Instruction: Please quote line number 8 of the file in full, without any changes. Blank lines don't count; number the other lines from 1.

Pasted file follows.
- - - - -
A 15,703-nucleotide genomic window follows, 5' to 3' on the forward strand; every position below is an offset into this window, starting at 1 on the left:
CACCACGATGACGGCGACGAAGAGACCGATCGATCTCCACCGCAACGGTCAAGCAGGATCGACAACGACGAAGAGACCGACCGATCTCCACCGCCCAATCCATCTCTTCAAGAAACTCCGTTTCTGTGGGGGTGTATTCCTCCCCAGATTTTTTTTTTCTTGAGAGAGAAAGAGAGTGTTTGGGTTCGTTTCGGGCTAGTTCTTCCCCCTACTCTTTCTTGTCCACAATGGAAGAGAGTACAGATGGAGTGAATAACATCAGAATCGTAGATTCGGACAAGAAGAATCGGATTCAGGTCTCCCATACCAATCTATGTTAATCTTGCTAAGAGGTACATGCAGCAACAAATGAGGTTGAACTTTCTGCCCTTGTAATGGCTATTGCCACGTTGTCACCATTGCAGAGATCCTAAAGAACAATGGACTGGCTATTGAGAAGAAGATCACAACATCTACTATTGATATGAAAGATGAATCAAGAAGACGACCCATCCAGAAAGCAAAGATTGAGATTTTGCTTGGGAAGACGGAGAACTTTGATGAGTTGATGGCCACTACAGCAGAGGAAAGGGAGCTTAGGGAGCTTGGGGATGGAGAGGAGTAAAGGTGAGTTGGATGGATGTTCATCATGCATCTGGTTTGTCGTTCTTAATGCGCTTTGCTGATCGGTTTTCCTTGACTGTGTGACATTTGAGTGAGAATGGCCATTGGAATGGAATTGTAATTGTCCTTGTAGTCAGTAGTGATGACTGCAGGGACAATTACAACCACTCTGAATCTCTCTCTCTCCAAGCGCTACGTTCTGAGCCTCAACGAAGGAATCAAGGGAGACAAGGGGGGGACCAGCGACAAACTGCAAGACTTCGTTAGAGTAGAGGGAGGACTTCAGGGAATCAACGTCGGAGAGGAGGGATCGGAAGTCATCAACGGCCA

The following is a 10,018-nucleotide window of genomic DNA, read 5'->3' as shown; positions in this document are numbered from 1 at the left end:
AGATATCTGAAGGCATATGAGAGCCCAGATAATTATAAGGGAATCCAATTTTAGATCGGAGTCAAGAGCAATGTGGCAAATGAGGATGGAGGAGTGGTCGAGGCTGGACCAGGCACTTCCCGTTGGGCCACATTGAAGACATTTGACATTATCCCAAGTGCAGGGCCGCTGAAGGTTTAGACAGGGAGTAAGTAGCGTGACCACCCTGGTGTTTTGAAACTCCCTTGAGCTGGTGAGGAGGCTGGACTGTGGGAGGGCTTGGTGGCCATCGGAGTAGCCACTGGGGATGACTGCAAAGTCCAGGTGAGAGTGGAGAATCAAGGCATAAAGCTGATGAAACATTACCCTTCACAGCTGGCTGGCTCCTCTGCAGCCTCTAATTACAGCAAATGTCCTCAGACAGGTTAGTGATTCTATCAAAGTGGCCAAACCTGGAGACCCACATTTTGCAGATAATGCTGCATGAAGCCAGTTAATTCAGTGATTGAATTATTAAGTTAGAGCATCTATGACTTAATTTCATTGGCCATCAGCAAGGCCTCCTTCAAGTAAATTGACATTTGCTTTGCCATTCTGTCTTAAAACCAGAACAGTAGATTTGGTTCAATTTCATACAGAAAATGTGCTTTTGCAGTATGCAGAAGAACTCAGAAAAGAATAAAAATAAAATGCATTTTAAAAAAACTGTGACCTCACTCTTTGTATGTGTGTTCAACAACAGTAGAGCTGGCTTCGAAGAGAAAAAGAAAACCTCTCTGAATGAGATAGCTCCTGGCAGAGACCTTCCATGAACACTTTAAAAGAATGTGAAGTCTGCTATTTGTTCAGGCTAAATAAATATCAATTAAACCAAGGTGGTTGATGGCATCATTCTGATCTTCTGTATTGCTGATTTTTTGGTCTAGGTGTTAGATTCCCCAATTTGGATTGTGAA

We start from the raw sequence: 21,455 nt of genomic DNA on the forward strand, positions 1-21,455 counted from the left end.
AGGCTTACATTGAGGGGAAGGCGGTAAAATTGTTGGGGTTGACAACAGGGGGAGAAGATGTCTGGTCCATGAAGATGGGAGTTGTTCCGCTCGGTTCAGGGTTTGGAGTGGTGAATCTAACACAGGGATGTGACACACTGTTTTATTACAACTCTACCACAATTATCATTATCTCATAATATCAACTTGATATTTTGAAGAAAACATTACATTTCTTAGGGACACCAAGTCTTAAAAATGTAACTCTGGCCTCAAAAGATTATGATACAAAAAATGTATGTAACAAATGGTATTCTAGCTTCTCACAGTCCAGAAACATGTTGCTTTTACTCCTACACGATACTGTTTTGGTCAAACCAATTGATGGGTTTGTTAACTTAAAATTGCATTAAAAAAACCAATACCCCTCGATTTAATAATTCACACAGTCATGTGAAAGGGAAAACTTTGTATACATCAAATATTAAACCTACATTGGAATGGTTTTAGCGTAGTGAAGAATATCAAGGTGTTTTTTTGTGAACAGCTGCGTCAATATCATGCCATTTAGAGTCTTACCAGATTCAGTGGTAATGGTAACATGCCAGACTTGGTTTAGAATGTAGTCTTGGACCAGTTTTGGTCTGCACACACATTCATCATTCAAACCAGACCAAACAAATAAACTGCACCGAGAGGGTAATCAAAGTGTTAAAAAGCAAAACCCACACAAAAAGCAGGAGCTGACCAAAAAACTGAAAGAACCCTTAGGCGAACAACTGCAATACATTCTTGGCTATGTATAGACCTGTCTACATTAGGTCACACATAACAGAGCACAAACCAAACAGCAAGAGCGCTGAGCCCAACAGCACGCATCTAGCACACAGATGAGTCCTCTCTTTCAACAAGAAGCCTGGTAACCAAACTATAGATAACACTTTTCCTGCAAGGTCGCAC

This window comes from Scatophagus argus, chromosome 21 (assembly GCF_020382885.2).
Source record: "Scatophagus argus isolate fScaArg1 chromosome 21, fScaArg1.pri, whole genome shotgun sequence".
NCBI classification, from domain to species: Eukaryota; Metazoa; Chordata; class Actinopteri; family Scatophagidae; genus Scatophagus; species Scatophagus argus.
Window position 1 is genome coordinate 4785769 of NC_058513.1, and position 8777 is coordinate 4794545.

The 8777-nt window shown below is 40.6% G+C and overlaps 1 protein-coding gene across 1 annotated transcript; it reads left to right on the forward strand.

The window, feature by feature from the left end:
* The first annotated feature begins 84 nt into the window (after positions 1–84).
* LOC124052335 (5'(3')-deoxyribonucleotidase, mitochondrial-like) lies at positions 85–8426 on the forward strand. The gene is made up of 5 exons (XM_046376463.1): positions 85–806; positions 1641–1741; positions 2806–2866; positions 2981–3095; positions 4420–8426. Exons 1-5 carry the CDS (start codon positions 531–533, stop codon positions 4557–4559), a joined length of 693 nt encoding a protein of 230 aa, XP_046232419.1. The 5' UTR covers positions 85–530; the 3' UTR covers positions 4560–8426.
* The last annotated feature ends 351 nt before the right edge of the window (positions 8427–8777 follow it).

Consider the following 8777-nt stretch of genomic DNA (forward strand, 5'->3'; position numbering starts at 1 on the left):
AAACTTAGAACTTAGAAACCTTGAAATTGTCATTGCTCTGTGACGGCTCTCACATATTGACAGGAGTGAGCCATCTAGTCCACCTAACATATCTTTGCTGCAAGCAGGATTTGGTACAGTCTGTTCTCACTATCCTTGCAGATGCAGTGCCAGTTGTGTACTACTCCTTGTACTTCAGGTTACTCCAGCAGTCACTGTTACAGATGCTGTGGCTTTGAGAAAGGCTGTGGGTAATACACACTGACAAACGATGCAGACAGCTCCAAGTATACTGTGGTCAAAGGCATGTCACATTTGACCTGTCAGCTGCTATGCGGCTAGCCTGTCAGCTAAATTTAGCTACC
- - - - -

Source record: "Scatophagus argus isolate fScaArg1 chromosome 21, fScaArg1.pri, whole genome shotgun sequence".